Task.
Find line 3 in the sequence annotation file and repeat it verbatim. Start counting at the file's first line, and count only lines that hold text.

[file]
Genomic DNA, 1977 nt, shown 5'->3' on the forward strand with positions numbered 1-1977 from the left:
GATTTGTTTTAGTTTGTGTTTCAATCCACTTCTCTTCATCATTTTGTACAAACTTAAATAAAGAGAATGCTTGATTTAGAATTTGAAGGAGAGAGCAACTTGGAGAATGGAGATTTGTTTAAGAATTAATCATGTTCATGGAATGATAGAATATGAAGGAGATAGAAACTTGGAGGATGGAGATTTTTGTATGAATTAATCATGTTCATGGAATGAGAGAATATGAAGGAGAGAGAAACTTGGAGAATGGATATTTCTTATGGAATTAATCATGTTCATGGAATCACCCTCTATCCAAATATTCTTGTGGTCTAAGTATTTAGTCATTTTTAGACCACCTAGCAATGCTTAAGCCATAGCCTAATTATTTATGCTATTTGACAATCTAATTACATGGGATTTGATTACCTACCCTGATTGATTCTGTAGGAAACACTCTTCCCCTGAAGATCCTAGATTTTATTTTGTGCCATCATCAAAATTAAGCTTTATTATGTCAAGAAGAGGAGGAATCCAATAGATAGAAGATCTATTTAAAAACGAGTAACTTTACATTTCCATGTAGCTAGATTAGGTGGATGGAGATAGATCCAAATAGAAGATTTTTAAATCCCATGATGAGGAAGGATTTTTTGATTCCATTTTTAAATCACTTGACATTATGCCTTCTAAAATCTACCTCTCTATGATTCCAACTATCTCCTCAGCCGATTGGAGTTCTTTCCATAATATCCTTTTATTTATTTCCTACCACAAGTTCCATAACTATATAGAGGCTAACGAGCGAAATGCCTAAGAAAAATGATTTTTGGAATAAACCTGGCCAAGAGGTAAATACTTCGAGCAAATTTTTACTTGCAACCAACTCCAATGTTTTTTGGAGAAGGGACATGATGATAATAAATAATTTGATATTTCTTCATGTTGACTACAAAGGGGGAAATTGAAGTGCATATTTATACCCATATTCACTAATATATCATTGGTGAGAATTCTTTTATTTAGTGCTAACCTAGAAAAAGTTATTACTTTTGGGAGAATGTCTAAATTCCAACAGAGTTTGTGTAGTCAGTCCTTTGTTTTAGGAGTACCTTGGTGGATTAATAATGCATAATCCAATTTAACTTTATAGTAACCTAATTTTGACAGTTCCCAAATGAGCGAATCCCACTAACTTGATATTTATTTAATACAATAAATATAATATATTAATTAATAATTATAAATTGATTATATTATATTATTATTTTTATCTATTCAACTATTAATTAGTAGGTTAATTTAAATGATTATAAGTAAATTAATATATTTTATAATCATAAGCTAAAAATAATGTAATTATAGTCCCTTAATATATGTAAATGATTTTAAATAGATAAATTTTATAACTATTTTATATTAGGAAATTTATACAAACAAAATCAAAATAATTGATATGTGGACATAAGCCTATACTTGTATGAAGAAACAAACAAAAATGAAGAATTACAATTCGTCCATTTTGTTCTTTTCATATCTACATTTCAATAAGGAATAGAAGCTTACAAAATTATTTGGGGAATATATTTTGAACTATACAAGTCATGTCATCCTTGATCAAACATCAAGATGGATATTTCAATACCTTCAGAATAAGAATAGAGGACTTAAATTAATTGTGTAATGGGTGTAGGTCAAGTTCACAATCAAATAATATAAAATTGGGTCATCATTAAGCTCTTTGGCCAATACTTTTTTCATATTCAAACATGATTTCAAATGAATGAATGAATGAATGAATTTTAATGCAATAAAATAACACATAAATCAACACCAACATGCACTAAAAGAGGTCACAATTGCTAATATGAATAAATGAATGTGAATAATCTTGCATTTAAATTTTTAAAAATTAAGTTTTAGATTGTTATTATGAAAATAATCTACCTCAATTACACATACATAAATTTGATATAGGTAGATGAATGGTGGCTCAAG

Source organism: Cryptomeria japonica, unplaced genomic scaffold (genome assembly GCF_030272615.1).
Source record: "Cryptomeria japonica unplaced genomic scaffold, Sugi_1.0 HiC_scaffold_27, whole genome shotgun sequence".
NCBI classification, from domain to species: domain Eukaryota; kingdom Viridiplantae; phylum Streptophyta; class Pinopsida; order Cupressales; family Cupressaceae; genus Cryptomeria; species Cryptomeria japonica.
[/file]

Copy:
Source organism: Cryptomeria japonica, unplaced genomic scaffold (genome assembly GCF_030272615.1).